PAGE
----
We’re selling brand new homes in the range of $200,000–$270,000. These are pit sets with a garage and a concrete driveway, nice backyard. This is in a market where single family homes are typically selling in the $600,000–$900,000 range so we’re providing huge value. You can’t buy a condo or a townhouse anywhere close to these prices. We’re selling a brand new three or four bedroom home with a garage and a private backyard for under $250,000, it’s incredible value. 

Andrew: Totally. I guess with that, like you said, it has paved driveways and everything. How do you like infill to count on the income that’s coming from all the expenses and things like that. How do you plan for that? That would be my concern is just like, okay, how many sales are we going to have per month? Obviously, Bozeman’s booming, but how do you estimate returns around that?

Daniel: First of all, we strongly believe in a for-sale model. There are other operators who will bring in new homes and rent them out as parkland home rentals, which is a much faster way to get tenancy and to start getting income, but we strongly dislike them. 

Andrew: I’m one of them. Okay. Brought in. I think it was 40 brand-new homes. I sat on them for three months. We sold like two and I was like, let’s rent them all, let’s just get some income in here. I did that on a project. 

Daniel: You rented them all out and you probably [inaudible 00:20:28]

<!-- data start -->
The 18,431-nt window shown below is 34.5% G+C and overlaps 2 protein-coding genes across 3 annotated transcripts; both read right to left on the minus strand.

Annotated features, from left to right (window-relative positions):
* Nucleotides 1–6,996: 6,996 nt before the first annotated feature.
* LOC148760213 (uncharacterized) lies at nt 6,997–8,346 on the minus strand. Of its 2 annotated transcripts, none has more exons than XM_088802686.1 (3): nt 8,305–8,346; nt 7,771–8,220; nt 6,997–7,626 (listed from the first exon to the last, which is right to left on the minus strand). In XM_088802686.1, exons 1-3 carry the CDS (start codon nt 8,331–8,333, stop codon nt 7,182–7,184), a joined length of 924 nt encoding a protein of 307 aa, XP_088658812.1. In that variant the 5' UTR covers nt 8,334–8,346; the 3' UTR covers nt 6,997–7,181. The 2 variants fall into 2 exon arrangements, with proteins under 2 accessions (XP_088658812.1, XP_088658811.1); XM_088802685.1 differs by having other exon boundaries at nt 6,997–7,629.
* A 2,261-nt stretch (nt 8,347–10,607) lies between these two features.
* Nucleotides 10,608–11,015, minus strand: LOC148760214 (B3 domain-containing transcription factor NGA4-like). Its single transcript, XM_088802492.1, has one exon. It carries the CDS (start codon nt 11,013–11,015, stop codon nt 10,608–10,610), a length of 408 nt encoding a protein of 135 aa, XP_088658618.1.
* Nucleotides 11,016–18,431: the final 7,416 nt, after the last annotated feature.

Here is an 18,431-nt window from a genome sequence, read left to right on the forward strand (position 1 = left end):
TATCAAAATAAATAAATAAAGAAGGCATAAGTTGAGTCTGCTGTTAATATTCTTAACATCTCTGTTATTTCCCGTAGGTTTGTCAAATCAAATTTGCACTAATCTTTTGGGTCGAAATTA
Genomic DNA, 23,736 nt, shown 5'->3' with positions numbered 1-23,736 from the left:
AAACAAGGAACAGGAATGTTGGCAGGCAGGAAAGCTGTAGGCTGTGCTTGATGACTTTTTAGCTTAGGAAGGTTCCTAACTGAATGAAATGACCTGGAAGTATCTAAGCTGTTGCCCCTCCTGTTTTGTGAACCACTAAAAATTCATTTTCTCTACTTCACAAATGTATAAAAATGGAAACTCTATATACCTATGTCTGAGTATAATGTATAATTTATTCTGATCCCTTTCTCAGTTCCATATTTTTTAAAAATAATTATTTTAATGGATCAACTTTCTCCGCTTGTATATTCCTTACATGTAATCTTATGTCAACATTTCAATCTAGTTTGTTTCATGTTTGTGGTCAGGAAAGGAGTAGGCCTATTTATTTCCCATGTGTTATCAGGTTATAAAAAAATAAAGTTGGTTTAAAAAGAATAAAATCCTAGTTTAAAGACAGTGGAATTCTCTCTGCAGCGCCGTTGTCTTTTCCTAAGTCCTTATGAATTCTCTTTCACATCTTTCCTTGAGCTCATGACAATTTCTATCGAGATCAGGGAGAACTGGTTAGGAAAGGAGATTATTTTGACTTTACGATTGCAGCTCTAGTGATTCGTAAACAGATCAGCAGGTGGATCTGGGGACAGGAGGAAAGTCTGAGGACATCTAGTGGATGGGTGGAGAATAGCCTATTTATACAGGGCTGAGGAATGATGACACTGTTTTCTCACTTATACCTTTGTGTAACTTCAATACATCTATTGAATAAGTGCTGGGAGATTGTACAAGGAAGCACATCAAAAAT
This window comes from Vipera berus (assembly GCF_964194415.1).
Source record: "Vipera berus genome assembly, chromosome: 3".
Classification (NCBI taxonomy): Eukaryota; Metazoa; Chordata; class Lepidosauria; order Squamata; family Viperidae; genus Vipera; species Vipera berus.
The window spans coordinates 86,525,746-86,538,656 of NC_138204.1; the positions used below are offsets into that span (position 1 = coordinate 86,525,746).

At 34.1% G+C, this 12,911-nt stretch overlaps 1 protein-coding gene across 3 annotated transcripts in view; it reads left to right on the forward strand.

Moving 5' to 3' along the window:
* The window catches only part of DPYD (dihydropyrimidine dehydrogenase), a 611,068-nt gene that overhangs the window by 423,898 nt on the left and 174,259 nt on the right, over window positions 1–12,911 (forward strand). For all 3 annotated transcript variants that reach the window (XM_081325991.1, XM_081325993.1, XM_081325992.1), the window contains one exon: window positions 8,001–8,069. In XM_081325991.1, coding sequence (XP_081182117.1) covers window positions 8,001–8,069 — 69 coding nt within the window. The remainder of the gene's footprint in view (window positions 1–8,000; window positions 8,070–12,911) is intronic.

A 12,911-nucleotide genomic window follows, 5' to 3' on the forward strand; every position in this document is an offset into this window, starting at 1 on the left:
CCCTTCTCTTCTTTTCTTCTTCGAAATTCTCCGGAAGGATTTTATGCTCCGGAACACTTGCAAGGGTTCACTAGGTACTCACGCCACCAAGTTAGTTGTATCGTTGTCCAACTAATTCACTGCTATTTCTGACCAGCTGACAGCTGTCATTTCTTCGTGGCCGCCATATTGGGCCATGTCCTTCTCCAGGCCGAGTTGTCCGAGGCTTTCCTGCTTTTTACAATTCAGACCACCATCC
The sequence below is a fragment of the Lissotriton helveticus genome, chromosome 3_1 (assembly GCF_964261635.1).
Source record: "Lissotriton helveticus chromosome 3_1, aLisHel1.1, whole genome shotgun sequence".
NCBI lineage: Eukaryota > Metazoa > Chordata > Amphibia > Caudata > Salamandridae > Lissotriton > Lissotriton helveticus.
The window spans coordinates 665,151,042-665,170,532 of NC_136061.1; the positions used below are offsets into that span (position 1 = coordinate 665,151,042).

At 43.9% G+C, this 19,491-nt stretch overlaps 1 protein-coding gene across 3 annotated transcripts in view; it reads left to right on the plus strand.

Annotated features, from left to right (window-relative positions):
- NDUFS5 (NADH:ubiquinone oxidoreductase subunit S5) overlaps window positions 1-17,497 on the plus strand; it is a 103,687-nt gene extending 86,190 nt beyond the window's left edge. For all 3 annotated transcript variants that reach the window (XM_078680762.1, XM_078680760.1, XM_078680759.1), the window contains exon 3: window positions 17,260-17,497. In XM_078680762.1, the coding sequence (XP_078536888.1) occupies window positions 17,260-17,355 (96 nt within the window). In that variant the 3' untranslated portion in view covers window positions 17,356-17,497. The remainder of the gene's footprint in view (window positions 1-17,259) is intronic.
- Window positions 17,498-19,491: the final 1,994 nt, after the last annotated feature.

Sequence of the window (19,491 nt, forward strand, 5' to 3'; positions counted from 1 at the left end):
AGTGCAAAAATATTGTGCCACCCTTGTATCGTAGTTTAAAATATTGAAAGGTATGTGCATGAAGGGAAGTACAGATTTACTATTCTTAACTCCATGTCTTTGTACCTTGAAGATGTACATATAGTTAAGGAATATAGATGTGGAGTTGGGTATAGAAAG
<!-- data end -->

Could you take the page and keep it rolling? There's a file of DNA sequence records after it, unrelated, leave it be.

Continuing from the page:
Andrew: I rented all of them and we were full very quickly. But it wasn’t both. 

Daniel: Tell me about that. Were you happy to rent out your brand new homes?

Andrew: No, no, I didn’t want to rent them out. I guess my test that I had live, I didn’t go deep enough into the creditworthiness of the tenants and their ability to execute on fully buying them. We took their information, counted we had 25 leads, I think, and in a week we’re like, okay, we can sell some homes here. Well, it turns out that it’s not the best home sale market. I’m curious about your market, how you guys have estimated that. 

Daniel: We basically projected six sales a month that are based on the size of the market, how competitive we thought our product would be, and our capacity to actually bring his home in, set them up, and sell them. I think if you had an incredible assembly line for setting these homes up and an incredible well-trained sales team that you could turn on at the snap of the fingers. we could probably sell more than 10 a month. I think if we really screw it up and we are incompetent, we’ll still sell probably three or four months just because the product sells itself. 

Andrew: Because of the difference between median home price. 

Daniel: Yeah, the quality of what we’re bringing in and the price point. Those are all estimates that we had to make  before investing many millions of dollars and they are not entirely scientific, but they are based on our experience in similar markets. 

Andrew: Nice. Is it going well, we’re selling six plus a month? 

Daniel: Well, we just got our certificate of occupancy about four weeks ago and that’s what really lets us start the sale process. I think we’re ramping up to six a month. We’re not quite there yet. 

It’s interesting. We’ve had probably 40 home reservations where people put down a deposit and then ended up canceling because the homes weren’t ready yet. It’s been over the course of the past 18 months.

Andrew: And they needed it. 

Daniel: Yeah, the timeline. It’s only now that we’re finally going to start getting the moment. I think we actually have homes people can move into and buy. 

Andrew: Gotcha. Is it you’re bringing the homes in, setting them up, and then selling them there? You’re not like letting them choose a home and then bring that in.